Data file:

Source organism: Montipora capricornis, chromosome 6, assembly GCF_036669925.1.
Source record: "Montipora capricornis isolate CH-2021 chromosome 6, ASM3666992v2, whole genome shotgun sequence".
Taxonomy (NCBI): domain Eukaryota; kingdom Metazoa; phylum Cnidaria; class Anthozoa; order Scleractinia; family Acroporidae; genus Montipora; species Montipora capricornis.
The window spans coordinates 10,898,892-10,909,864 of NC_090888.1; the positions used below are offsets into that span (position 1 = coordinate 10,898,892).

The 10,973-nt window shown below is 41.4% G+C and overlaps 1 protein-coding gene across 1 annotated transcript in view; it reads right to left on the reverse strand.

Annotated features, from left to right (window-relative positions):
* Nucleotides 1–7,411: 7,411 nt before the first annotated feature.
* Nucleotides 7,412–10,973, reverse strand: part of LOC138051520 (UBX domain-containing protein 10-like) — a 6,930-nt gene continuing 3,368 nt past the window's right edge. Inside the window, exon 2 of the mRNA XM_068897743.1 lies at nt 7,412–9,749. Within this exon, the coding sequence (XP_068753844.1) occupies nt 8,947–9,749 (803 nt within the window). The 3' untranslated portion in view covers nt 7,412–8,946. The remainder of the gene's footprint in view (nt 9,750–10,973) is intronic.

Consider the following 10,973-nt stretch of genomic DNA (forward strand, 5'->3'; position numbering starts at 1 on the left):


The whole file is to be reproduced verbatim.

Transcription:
Source organism: Montipora capricornis, chromosome 6, assembly GCF_036669925.1.
Source record: "Montipora capricornis isolate CH-2021 chromosome 6, ASM3666992v2, whole genome shotgun sequence".
Taxonomy (NCBI): domain Eukaryota; kingdom Metazoa; phylum Cnidaria; class Anthozoa; order Scleractinia; family Acroporidae; genus Montipora; species Montipora capricornis.
The window spans coordinates 10,898,892-10,909,864 of NC_090888.1; the positions used below are offsets into that span (position 1 = coordinate 10,898,892).

The 10,973-nt window shown below is 41.4% G+C and overlaps 1 protein-coding gene across 1 annotated transcript in view; it reads right to left on the reverse strand.

Annotated features, from left to right (window-relative positions):
* Nucleotides 1–7,411: 7,411 nt before the first annotated feature.
* Nucleotides 7,412–10,973, reverse strand: part of LOC138051520 (UBX domain-containing protein 10-like) — a 6,930-nt gene continuing 3,368 nt past the window's right edge. Inside the window, exon 2 of the mRNA XM_068897743.1 lies at nt 7,412–9,749. Within this exon, the coding sequence (XP_068753844.1) occupies nt 8,947–9,749 (803 nt within the window). The 3' untranslated portion in view covers nt 7,412–8,946. The remainder of the gene's footprint in view (nt 9,750–10,973) is intronic.

Consider the following 10,973-nt stretch of genomic DNA (forward strand, 5'->3'; position numbering starts at 1 on the left):